The MVP is a smart way to
- Release the product in the market in the shortest possible time frame.
- Cut down on the implementation costs.
- Test the demand for the product in the market before releasing the final full-fledged product.
- Avoid failures and huge capital losses.
- Gain valuable insight into what works and what doesn’t work for the product and the company as a whole.
- Work directly with the customers and analyze their behaviors taste and preferences.
- Gather and enhance the customer base.
Even though the concept of the minimum viable product might seem simple and easy in its overall approach, some companies still misunderstand its whole idea and work. In the case of a perfect product, some companies lose their focus on the core value and objectives trying to include every single feature in the product. And if the MVP is overloaded with features, the company may lose its money and fail to succeed in the market.
Another mistake that many companies indulge in is to overdo filtering the product features and to cut out on the key functions of the product. It’ is very crucial to understand that a basic set of features doesn’t mean you can release a rudimentary product to the customers. You have to provide the customers with a viable and working product that will allow them to complete the entire journey achieving the goals.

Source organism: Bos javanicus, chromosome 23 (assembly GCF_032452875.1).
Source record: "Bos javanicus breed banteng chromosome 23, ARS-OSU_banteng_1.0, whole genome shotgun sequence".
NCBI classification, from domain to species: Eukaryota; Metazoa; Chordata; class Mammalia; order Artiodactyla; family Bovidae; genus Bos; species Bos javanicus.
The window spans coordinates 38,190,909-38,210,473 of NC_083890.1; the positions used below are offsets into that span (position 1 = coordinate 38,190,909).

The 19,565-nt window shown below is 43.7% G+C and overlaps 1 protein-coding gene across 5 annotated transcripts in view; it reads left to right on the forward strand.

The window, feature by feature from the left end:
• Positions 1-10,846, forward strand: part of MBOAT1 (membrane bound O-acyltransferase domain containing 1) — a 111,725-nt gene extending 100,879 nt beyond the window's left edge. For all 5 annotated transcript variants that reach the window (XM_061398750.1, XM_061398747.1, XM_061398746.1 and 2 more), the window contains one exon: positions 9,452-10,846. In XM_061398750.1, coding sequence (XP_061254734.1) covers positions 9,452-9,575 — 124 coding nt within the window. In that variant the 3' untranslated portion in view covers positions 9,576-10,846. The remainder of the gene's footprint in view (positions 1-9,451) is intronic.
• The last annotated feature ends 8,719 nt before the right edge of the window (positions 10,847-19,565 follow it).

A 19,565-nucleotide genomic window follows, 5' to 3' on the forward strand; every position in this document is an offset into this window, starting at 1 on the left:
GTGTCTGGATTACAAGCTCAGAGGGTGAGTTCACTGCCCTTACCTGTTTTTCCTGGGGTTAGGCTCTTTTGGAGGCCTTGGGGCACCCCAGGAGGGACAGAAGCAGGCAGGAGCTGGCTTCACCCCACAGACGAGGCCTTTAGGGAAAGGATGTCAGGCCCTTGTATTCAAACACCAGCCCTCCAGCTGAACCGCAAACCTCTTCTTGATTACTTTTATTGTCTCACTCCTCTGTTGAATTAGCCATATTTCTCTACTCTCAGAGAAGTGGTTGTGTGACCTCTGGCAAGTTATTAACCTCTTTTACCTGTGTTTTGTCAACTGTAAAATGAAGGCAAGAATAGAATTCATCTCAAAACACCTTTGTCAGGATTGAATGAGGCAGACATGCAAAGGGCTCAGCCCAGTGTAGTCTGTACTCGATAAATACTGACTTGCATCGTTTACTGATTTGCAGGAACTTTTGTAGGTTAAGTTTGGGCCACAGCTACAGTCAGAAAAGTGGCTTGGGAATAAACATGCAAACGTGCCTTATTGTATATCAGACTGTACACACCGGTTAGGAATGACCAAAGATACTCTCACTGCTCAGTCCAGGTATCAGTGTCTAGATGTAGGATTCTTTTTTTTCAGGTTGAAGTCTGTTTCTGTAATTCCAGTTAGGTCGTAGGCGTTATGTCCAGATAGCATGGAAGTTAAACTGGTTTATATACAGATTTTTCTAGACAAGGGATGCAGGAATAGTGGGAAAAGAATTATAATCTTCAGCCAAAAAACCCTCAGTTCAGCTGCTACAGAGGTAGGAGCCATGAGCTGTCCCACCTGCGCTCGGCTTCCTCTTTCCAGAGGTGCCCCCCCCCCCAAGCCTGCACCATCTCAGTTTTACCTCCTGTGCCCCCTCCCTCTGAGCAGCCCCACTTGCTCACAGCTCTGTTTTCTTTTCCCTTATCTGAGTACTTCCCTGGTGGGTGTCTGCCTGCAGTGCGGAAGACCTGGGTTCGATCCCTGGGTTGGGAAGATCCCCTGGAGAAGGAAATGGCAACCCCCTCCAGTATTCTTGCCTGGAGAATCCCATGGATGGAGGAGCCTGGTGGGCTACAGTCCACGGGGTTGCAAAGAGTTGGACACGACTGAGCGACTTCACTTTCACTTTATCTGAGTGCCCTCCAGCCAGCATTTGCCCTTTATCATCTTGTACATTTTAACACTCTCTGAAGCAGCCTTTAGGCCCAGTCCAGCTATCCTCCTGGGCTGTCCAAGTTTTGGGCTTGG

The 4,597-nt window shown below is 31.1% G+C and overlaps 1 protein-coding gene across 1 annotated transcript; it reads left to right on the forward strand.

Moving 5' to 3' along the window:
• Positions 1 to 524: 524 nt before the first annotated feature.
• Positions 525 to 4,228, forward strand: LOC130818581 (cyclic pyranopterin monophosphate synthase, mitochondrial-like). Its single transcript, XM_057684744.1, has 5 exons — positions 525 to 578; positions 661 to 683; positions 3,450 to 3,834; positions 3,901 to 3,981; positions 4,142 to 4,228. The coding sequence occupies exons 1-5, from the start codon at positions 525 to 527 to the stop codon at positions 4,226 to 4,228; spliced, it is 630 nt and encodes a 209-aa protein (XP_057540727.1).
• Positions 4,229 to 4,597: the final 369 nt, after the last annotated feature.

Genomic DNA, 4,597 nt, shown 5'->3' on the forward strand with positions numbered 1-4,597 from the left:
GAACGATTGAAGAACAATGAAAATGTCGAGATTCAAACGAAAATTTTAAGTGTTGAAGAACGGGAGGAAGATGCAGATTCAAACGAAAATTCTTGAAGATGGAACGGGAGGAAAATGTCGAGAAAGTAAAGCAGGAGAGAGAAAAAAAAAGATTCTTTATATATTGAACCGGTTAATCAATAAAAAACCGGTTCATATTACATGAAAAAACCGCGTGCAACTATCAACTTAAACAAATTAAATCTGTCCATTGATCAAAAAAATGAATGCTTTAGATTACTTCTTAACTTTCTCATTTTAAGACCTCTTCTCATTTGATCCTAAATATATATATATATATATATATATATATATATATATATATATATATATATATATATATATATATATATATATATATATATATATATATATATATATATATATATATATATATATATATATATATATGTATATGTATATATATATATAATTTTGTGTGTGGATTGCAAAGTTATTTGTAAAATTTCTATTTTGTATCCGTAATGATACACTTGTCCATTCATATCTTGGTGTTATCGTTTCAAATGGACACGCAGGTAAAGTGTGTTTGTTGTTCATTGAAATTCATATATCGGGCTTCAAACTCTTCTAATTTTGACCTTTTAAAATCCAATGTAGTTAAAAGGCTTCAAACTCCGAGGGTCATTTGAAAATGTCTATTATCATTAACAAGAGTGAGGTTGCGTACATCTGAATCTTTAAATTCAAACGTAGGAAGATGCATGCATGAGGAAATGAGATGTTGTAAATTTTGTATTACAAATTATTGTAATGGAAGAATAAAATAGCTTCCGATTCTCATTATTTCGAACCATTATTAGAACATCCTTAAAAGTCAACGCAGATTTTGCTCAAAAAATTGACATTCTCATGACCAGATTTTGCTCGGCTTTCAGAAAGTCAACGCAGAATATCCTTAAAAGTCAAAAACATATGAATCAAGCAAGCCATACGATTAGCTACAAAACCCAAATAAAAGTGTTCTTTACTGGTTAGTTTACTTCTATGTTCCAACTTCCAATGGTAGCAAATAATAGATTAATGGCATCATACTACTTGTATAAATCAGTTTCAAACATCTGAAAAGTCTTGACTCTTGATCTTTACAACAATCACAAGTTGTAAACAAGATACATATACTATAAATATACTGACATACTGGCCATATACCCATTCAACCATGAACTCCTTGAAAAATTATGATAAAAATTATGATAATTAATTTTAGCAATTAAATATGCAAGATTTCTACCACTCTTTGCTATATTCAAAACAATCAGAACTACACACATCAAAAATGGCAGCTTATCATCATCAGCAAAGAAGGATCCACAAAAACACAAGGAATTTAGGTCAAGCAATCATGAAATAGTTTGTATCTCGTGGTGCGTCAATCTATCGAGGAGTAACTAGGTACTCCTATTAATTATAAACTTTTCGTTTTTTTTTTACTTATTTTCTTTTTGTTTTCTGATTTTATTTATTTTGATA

Aftermath, you can gradually add more and more features to it for its betterment. The golden principle is that each extra feature or each new release of the MVP should offer a better solution to the customers solving their problems much faster and in a better manner.
As mentioned earlier, the main aim of a minimum viable product is to provide a working product that serves core functionality for a set of users. It is also used to gain feedback from the customers and to showcase the potential of the business to them.
It also sets the stage for the future development of the product and clarifies the successive steps to be taken whether it is changing directions totally or continuing with the set development path.
Steps for creating a Minimum Viable Product
1. Identify and understand the overall needs
- a) Decide on the long-term goal of the product and write it down
- b) Answer the simple and most crucial question, “Why are we doing this project?”